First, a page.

• Log In
  • Sign Up
    • Found this over on the Google+ Migration thread...story at this point is incomplete, but - wow!

      "Now that Google+ has been shuttered, I should air my dirty laundry on how awful the project and exec team was...."

      It's incomplete now; sure hope he'll finish the story!

    • Sounds like a bit of a big noter with a bigger ego. A disgruntled employee hitting while everyone is in a hate google mood . Two sides to every story.

      Most people, are so far over the mass hysteria that this side note announcement of google closing G+ has caused, that they are continuing on with life with out it..

      Maybe there is a method in their madness to knock Gplus on the head, as it was full of fake un used accounts. Spam is invading the place, goodness knows how costly that must be to keep track of, they might start again, something fresher and better and back to basic human social values that will be respected on the world wide webb, who knows who cares, no point whinging about it now, split milk

    • I've only been on Cake a few days and yet it is very obvious that if the Cake culture had been the Google Plus culture in 2011 or earlier that things would have been extremely different. The reason that I use 2011, is that prior to that year, G+ was invite only.

      (Side Note: Regrettably many of the accounts that had been somewhat active only 12 months before G+ was opened to the public were already dead on opening day.)

      The people on Cake who are "in house" are not just focused on code and on promotion but are also generating interesting content and participating in many of the posts.

      The in house people on G+ were more focused on code and product launch and were not really interested in nurturing the user experience during the time it was still an infant or a toddler.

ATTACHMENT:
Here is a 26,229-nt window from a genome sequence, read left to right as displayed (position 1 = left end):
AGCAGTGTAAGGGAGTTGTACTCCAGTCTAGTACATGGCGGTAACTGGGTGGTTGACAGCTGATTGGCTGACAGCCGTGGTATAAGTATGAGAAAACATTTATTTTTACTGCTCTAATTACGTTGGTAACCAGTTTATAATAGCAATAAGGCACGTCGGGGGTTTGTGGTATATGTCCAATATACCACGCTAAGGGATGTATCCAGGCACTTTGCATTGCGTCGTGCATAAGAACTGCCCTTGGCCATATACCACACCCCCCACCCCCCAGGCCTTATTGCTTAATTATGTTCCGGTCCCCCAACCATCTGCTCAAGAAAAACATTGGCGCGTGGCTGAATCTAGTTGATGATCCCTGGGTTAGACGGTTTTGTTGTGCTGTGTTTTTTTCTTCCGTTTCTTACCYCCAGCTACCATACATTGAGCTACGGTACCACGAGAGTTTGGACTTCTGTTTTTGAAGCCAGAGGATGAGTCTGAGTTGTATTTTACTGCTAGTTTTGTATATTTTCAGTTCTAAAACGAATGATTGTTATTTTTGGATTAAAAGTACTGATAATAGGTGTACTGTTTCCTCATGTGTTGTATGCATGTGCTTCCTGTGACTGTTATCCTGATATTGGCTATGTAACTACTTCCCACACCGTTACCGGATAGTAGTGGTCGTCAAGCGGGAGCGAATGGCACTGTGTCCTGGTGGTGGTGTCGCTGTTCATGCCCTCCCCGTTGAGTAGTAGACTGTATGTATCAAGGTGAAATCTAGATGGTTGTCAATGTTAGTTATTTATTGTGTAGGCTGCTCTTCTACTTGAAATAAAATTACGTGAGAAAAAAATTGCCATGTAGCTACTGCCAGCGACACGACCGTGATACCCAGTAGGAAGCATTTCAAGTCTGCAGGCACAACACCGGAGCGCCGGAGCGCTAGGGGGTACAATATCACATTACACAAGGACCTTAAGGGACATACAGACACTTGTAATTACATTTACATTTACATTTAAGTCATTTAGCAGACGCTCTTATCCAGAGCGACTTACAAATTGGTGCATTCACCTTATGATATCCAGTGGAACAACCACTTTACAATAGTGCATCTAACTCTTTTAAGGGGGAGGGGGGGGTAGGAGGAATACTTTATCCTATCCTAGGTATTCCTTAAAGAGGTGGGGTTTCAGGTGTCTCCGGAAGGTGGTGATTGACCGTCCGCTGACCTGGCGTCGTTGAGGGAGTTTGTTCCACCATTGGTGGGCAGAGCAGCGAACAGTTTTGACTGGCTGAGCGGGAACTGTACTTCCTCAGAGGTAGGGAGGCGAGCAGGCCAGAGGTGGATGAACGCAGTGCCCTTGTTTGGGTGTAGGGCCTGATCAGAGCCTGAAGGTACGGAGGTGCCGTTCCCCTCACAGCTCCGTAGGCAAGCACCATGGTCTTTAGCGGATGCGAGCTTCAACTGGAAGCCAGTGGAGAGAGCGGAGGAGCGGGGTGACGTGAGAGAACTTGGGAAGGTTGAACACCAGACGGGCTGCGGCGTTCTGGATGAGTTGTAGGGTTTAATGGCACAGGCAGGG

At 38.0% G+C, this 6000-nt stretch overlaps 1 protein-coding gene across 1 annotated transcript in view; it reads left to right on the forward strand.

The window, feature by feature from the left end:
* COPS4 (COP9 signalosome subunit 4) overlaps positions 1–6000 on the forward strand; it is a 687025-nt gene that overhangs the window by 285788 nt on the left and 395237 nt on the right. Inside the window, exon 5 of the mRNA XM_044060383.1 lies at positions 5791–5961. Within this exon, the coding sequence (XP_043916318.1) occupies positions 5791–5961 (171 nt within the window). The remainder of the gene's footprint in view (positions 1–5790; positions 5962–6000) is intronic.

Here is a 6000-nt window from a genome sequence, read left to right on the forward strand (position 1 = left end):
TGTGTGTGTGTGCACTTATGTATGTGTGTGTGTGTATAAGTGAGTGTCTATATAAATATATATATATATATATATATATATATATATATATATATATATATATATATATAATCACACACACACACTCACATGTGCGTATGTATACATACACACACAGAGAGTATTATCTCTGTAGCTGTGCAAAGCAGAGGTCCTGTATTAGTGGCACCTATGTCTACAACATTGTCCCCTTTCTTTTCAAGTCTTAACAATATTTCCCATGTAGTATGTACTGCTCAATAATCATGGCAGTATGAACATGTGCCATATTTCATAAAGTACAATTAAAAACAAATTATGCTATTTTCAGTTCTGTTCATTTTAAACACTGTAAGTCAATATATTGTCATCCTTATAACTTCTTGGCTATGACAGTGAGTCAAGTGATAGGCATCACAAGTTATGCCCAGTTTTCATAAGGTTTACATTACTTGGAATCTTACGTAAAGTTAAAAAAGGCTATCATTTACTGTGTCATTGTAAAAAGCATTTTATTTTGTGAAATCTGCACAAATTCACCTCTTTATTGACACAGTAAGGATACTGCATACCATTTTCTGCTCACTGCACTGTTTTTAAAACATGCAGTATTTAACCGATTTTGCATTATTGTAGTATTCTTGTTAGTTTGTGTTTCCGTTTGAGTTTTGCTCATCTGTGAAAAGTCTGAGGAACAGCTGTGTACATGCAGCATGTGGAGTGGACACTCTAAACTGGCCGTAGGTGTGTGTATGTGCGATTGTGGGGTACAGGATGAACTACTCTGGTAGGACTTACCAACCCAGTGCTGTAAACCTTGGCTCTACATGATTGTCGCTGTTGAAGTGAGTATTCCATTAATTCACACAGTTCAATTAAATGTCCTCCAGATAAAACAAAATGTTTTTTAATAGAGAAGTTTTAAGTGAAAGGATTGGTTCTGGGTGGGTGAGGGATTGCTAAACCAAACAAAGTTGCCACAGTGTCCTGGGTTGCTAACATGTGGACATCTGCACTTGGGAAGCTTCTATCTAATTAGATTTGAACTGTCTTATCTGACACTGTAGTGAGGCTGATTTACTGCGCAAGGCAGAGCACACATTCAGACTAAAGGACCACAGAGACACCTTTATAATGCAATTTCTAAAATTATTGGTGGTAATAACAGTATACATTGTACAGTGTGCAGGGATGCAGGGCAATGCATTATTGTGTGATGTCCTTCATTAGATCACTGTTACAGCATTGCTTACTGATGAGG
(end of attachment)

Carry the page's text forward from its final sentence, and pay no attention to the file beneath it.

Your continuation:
Nurturing is very important to getting a platform to become self sustaining. During the first few months of the Scrivener User community, I had to do a lot of work to produce enough useful content that early adopters would keep coming back. However, if it had not been for some of the people who joined early, the community would still not have prospered. There were several "all stars" (in my opinion) who were so helpful to those who were looking for assistance that the community thrived.

      On Cake, there are at least three in house people that "show up" over and over to keep the ball rolling. It is true that G+ had a few staffers assigned to it at first but they did not stick around for very long.

      I personally think that G+ as a hub for the rest of Google's services was a great idea. I have a completely different perspective on the tie-in effort from the writer of this smear piece.

      Privates do not set policy, Generals do. Trying to undermine the upper echelon's policy is called "mutiny." As they said on the TV show West Wing: "I serve at the pleasure of the President" meaning that Jed Bartlet set the policy and staff did not.

    • Your use of the English language James is far greater than mine , but I think I know what it all meant. I too was an earlier adopter on G+ , after accepting an invite in 2011. .

      Personally I don't see the good this chap was trying to achieve, by bad mouthing the company that put food on his plate when times weren't so good for him , hands down i bet he left with a lot more knowledge than he had prior his joining google , and my thoughts on him saying he left the company on his terms , is a way of boosting a deflated ego after being asked to leave.

      I read in the conversation by Trey via the Panel discussion that really lingered in my mind... in which he said....

       " Negativity breeds and attracts more negative people, and of course it's the polar opposite for positivity. The negativity online (especially on Facebook) sounds a lot louder, because all the Negative Nancies have something to vociferously complain about. On the other hand, positive people generally don't comment much because everything is pretty okay in their life".

      Yes you are right in saying "Privates do not set policy, Generals do".

      Julianne x

    • In spite of who it was who said it, one of my favorite quotes of last century was the phrase: "nattering nabobs of negativism". It amuses me whenever I consider it. 🎩